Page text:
# Sample Size for Matched Case-control Studies

Menu location: Analysis_Sample Size_Matched Case-Control.

This function gives you the minimum sample size necessary to detect a true odds ratio OR with power POWER and a two sided type I error probability ALPHA. If you are using more than one control per case then this function also provides the reduction in sample size relative to a paired study that you can obtain using your number of controls per case (Dupont, 1988).

Information required

• POWER: probability of detecting a real effect.
• ALPHA: probability of detecting a false effect (two sided: double this if you need one sided).
• r: correlation coefficient (ϕ) for exposure between matched cases and controls.
• P0: probability of exposure in the control group.
• m: number of control subjects matched to each case subject.
• OR: odds ratio (ψ).

Practical issues

• Usual values for POWER are 80%, 85% and 90%; try several in order to explore/scope.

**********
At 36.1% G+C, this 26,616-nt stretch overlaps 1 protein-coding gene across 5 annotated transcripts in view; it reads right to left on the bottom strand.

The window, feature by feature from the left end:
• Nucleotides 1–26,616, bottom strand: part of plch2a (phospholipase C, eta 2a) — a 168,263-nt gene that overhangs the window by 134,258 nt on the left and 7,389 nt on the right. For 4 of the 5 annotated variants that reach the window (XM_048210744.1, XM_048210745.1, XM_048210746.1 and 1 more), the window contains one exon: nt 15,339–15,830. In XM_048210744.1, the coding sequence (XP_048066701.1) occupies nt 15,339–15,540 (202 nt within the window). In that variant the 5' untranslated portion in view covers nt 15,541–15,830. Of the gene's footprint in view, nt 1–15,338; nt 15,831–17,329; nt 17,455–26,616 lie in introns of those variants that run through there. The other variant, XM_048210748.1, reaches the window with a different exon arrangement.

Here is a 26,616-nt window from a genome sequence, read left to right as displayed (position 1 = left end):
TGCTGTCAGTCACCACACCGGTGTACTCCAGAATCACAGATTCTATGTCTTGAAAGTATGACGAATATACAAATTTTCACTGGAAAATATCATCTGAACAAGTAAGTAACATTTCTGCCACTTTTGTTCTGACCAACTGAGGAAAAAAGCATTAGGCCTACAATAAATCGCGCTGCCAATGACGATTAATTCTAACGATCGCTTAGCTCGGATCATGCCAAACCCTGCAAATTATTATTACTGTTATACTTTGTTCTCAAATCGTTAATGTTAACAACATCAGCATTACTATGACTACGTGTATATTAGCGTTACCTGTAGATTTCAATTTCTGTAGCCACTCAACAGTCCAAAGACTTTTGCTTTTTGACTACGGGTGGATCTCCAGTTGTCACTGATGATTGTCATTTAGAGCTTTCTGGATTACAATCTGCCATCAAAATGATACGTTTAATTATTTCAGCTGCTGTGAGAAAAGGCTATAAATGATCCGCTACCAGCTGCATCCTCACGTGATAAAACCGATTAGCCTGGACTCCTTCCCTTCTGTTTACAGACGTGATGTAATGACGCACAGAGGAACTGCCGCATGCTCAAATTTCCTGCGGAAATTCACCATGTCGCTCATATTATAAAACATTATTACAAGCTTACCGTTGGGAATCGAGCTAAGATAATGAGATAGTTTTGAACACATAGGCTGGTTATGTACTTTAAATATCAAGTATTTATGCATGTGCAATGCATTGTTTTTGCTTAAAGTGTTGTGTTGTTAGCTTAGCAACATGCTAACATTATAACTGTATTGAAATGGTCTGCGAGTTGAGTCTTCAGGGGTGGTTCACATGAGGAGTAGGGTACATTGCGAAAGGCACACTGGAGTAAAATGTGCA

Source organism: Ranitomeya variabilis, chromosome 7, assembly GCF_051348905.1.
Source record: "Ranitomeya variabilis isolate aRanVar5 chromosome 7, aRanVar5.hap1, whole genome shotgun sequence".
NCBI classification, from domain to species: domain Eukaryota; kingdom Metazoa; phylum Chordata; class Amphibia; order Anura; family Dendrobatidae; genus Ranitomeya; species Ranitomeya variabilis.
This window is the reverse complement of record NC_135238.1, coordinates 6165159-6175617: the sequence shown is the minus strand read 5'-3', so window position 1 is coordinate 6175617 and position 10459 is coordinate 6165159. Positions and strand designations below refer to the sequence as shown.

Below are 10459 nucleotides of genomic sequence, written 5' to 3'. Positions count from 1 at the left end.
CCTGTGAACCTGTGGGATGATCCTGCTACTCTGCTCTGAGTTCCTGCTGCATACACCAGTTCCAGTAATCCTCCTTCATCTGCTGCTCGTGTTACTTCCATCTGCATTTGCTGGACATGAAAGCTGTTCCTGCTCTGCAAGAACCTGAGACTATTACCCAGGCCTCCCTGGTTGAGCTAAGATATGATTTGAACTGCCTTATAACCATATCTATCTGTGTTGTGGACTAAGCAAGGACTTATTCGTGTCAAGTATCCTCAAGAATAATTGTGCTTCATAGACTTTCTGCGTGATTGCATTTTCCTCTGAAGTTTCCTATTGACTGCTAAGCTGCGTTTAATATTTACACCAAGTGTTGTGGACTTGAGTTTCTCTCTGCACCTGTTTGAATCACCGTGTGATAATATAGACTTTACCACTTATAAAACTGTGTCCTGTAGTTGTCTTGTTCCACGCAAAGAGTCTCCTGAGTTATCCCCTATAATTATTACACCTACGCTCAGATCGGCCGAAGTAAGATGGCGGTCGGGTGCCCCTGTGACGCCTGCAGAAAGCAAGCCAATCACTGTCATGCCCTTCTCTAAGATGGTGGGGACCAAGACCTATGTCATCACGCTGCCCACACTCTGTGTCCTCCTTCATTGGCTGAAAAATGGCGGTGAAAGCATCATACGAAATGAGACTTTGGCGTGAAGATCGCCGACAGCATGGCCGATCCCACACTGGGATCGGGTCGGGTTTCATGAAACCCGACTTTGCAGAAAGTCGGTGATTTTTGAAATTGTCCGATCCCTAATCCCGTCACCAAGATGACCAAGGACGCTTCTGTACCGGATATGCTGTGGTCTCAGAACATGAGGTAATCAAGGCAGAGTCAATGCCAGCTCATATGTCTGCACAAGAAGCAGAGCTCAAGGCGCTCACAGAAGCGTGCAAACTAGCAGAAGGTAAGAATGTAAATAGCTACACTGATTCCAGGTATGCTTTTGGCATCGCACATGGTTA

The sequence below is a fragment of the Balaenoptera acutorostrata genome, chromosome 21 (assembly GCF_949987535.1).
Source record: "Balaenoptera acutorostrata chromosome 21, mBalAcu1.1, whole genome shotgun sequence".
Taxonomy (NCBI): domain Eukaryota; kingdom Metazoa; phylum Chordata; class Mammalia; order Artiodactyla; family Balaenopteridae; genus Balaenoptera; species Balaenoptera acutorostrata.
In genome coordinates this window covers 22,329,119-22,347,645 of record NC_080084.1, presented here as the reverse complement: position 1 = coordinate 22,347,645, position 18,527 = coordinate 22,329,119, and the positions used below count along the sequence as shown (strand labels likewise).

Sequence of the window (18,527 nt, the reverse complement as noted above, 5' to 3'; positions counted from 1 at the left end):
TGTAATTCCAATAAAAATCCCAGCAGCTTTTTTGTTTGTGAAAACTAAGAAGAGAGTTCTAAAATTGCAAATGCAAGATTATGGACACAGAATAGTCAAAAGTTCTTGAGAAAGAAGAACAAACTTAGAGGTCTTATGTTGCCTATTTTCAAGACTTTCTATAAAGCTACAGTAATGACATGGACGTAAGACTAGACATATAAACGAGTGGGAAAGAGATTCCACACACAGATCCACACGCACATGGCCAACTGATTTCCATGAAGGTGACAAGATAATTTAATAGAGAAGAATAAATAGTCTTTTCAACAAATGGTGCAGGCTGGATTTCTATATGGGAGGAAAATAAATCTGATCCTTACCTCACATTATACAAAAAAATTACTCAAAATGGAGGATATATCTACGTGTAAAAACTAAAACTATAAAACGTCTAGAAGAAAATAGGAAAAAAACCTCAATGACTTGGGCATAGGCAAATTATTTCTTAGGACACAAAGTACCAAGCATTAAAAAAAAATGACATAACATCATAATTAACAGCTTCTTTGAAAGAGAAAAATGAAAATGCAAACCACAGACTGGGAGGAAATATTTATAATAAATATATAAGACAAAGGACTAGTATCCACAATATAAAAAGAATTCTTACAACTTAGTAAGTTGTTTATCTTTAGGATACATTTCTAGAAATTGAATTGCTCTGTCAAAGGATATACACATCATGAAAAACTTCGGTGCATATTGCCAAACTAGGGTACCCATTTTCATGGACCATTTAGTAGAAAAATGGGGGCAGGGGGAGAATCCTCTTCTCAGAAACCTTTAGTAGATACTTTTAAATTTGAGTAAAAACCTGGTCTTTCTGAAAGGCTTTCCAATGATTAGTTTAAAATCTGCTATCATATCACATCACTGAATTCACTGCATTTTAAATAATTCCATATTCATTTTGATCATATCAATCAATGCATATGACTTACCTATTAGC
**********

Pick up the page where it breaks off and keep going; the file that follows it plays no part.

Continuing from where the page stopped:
• 5% is the usual choice for ALPHA.
• r can be estimated from previous studies - note that r is the phi (correlation) coefficient that is given for a two by two table if you enter it into the StatsDirect r by c chi-square function. When r is not known from previous studies, some authors state that it is better to use a small arbitrary value for r, say 0.2, than it is to assume independence (a value of 0) (Dupont, 1988).
• P0 can be estimated as the population prevalence of exposure. Note, however, that due to matching, the control sample is not a random sample from the population therefore population prevalence of exposure can be a poor estimate of P0 (especially if confounders are strongly associated with exposure, Dupont, 1988).
• If possible, choose a range of odds ratios that you want have the statistical power to detect.

Technical validation

The estimated sample size n is calculated as (Dupont, 1990): - where α = alpha, β = 1 - power, ψ = odds ratio, ϕ is the correlation coefficient for exposure between matched cases and controls, and Zp is the standard normal deviate for probability p. n is rounded up to the closest integer.